Tsundoku: The Art of Buying Books You Can't Possibly Read

By: Kristen Hall-Geisler  | 

tsundoku
If you have piles (and piles) of books you can't find time to read, you're not alone. And you don't have a "sickness"; it's just tsundoku. saulgranda/Getty Images

Maybe you have someone in your life who has a towering TBR (that's "to-be-read") pile, and you are starting to have concerns. Maybe it's a dozen books on their nightstand. Maybe it's a shelf (or two ... or three ... or an entire shelving unit) of books that have yet to have their covers cracked open. Maybe this person in your life is you. Maybe it's me. It's me. It's definitely me.

Is this collection of unread books something to be concerned about? Will reality TV hosts descend on my home to clear out the books I have yet to read? Is this some undiagnosed sickness? No! It's actually a lovely lifestyle concept that has a serene-sounding name: tsundoku (pronounced tsoon-DOH-koo). I feel better just saying the word.

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The Cambridge Dictionary has this definition for tsundoku:

The practice of buying a lot of books and keeping them in a pile because you intend to read them but have not done so yet; also used to refer to the pile itself.

It's a practice, not a sickness. You know what else is a practice? Meditation. And that is great for people. So tsundoku is probably great for people, too. How could it possibly not be?

It comes from the root words "tsumu," which means "to pile up," and "doku," which means "reading." It was used in print in 1879, in the phrase "tsundoku sensei," which sounds like a pretty important and admirable person, if you ask me. However, this usage was "likely to be satirical," notes the BBC. Harrumph.

Bibliomania, however, is bad news. It was the title of a 19th-century novel by Thomas Frognall Dibdin, who sounds like he might also be a character in "The Lord of the Rings." This term did carry a stigma for a while, as if a person who's obsessed with books could be unhinged. Now bibliomania is used to refer someone who channels their passion for books into a deliberately curated collection.

Tsundoku practitioners, on the other hand, accumulate books on whims, nearly at random. The collection is driven by curiosities and interests that may be forever and may be fleeting, but these interests always result in a couple of books being purchased. The problem — if you must call it that — is that it takes a moment to buy a book at a shop or online and at least a few days to read a book. Usually you're reading a book that you bought long before this new book arrived in your home. So the books pile up more quickly than you can read them. No shame in that, friends.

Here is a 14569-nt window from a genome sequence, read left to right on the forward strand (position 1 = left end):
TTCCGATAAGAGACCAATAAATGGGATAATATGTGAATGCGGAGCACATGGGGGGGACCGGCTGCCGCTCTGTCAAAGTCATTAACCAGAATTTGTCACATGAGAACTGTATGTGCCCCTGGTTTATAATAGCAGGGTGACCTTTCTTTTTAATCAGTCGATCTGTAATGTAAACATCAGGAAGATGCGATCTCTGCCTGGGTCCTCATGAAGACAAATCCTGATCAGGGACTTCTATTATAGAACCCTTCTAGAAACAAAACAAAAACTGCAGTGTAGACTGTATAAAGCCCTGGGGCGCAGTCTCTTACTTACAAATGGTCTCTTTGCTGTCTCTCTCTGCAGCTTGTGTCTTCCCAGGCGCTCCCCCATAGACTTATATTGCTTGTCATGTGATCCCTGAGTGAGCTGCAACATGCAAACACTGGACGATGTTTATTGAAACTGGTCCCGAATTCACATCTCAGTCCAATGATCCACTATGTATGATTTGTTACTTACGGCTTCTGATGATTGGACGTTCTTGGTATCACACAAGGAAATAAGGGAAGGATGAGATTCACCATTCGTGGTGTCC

We know that reading fiction can increase a person's empathy, which we could all use more of these days. Having a pile of unread books also can instill a sense of humility in the face of all we don't know. And it might offer a counter to the Dunning-Kruger effect, where we think we know more about a subject than we do.

We're in good company without tsundoku habits. Author Umberto Eco had a personal library of 30,000 volumes, and he readily admitted he had not read them all. He even did the math and found it was basically impossible for him to read all his books.

Nassim Nicolas Taleb writes in his book "Black Swan: The Impact of the Highly Improbable:"

Read books are far less valuable than unread ones. [Your] library should contain as much of what you do not know as your financial means, mortgage rates and the currently tight real-estate market allows you to put there.

Challenge accepted.

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